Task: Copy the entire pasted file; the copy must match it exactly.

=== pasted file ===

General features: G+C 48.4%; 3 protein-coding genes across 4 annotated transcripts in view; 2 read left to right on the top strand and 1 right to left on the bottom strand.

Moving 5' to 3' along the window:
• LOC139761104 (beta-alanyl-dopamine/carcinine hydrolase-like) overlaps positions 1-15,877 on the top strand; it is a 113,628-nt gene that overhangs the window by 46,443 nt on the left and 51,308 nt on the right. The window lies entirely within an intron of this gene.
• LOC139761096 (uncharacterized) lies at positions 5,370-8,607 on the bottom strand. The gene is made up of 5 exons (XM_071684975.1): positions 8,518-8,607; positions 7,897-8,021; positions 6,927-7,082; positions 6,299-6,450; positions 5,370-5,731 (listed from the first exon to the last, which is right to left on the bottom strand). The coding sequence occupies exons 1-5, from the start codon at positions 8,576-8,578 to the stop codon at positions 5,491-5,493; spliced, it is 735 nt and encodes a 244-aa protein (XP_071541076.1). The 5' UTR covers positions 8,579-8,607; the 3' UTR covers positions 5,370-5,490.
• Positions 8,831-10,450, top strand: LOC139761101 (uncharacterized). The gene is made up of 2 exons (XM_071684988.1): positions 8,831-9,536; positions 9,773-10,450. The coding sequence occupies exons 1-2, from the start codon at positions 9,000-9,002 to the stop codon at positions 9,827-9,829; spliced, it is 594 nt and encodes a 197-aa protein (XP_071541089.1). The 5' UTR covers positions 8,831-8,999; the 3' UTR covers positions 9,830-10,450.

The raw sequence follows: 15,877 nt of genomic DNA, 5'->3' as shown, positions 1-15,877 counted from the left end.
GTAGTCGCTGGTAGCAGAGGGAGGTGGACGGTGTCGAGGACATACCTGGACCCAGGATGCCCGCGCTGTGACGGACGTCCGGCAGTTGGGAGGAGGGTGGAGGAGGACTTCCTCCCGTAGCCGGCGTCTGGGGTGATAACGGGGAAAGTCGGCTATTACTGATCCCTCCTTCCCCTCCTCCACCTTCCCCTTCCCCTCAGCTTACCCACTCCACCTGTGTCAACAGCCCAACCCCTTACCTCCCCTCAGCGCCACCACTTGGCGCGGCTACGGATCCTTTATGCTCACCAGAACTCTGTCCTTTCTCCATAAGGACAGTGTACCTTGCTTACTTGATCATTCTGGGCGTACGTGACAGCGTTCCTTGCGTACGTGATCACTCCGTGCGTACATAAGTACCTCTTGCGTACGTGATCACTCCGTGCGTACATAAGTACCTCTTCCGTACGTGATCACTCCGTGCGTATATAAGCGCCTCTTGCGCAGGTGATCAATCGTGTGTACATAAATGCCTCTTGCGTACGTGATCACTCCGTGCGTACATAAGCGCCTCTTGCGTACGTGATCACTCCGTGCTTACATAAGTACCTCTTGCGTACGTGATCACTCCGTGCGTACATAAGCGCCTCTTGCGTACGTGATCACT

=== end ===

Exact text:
General features: G+C 48.4%; 3 protein-coding genes across 4 annotated transcripts in view; 2 read left to right on the top strand and 1 right to left on the bottom strand.

Moving 5' to 3' along the window:
• LOC139761104 (beta-alanyl-dopamine/carcinine hydrolase-like) overlaps positions 1-15,877 on the top strand; it is a 113,628-nt gene that overhangs the window by 46,443 nt on the left and 51,308 nt on the right. The window lies entirely within an intron of this gene.
• LOC139761096 (uncharacterized) lies at positions 5,370-8,607 on the bottom strand. The gene is made up of 5 exons (XM_071684975.1): positions 8,518-8,607; positions 7,897-8,021; positions 6,927-7,082; positions 6,299-6,450; positions 5,370-5,731 (listed from the first exon to the last, which is right to left on the bottom strand). The coding sequence occupies exons 1-5, from the start codon at positions 8,576-8,578 to the stop codon at positions 5,491-5,493; spliced, it is 735 nt and encodes a 244-aa protein (XP_071541076.1). The 5' UTR covers positions 8,579-8,607; the 3' UTR covers positions 5,370-5,490.
• Positions 8,831-10,450, top strand: LOC139761101 (uncharacterized). The gene is made up of 2 exons (XM_071684988.1): positions 8,831-9,536; positions 9,773-10,450. The coding sequence occupies exons 1-2, from the start codon at positions 9,000-9,002 to the stop codon at positions 9,827-9,829; spliced, it is 594 nt and encodes a 197-aa protein (XP_071541089.1). The 5' UTR covers positions 8,831-8,999; the 3' UTR covers positions 9,830-10,450.

The raw sequence follows: 15,877 nt of genomic DNA, 5'->3' as shown, positions 1-15,877 counted from the left end.
GTAGTCGCTGGTAGCAGAGGGAGGTGGACGGTGTCGAGGACATACCTGGACCCAGGATGCCCGCGCTGTGACGGACGTCCGGCAGTTGGGAGGAGGGTGGAGGAGGACTTCCTCCCGTAGCCGGCGTCTGGGGTGATAACGGGGAAAGTCGGCTATTACTGATCCCTCCTTCCCCTCCTCCACCTTCCCCTTCCCCTCAGCTTACCCACTCCACCTGTGTCAACAGCCCAACCCCTTACCTCCCCTCAGCGCCACCACTTGGCGCGGCTACGGATCCTTTATGCTCACCAGAACTCTGTCCTTTCTCCATAAGGACAGTGTACCTTGCTTACTTGATCATTCTGGGCGTACGTGACAGCGTTCCTTGCGTACGTGATCACTCCGTGCGTACATAAGTACCTCTTGCGTACGTGATCACTCCGTGCGTACATAAGTACCTCTTCCGTACGTGATCACTCCGTGCGTATATAAGCGCCTCTTGCGCAGGTGATCAATCGTGTGTACATAAATGCCTCTTGCGTACGTGATCACTCCGTGCGTACATAAGCGCCTCTTGCGTACGTGATCACTCCGTGCTTACATAAGTACCTCTTGCGTACGTGATCACTCCGTGCGTACATAAGCGCCTCTTGCGTACGTGATCACT